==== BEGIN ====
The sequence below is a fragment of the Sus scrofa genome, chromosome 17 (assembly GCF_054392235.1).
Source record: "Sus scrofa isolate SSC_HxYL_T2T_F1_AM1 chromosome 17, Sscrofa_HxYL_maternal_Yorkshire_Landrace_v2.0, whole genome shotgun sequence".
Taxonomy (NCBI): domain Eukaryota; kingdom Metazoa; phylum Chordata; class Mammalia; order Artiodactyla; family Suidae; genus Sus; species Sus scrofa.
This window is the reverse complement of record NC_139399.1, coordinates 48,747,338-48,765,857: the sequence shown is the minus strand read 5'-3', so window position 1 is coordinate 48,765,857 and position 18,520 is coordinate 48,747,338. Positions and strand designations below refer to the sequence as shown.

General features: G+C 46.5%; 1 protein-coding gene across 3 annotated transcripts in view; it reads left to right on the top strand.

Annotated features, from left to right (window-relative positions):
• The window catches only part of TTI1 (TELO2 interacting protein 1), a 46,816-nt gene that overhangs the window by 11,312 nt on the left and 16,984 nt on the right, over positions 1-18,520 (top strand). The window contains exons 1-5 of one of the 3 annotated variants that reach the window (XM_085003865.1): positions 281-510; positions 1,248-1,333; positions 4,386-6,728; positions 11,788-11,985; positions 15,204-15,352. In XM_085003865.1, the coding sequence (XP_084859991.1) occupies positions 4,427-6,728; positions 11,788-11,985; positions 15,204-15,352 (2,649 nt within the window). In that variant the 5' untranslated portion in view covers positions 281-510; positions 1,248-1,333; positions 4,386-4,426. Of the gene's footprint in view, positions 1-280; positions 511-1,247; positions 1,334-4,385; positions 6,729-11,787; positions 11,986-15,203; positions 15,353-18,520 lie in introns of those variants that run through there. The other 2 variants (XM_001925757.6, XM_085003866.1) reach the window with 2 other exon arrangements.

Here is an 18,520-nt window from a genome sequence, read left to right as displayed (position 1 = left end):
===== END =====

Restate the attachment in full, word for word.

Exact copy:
The sequence below is a fragment of the Sus scrofa genome, chromosome 17 (assembly GCF_054392235.1).
Source record: "Sus scrofa isolate SSC_HxYL_T2T_F1_AM1 chromosome 17, Sscrofa_HxYL_maternal_Yorkshire_Landrace_v2.0, whole genome shotgun sequence".
Taxonomy (NCBI): domain Eukaryota; kingdom Metazoa; phylum Chordata; class Mammalia; order Artiodactyla; family Suidae; genus Sus; species Sus scrofa.
This window is the reverse complement of record NC_139399.1, coordinates 48,747,338-48,765,857: the sequence shown is the minus strand read 5'-3', so window position 1 is coordinate 48,765,857 and position 18,520 is coordinate 48,747,338. Positions and strand designations below refer to the sequence as shown.

General features: G+C 46.5%; 1 protein-coding gene across 3 annotated transcripts in view; it reads left to right on the top strand.

Annotated features, from left to right (window-relative positions):
• The window catches only part of TTI1 (TELO2 interacting protein 1), a 46,816-nt gene that overhangs the window by 11,312 nt on the left and 16,984 nt on the right, over positions 1-18,520 (top strand). The window contains exons 1-5 of one of the 3 annotated variants that reach the window (XM_085003865.1): positions 281-510; positions 1,248-1,333; positions 4,386-6,728; positions 11,788-11,985; positions 15,204-15,352. In XM_085003865.1, the coding sequence (XP_084859991.1) occupies positions 4,427-6,728; positions 11,788-11,985; positions 15,204-15,352 (2,649 nt within the window). In that variant the 5' untranslated portion in view covers positions 281-510; positions 1,248-1,333; positions 4,386-4,426. Of the gene's footprint in view, positions 1-280; positions 511-1,247; positions 1,334-4,385; positions 6,729-11,787; positions 11,986-15,203; positions 15,353-18,520 lie in introns of those variants that run through there. The other 2 variants (XM_001925757.6, XM_085003866.1) reach the window with 2 other exon arrangements.

Here is an 18,520-nt window from a genome sequence, read left to right as displayed (position 1 = left end):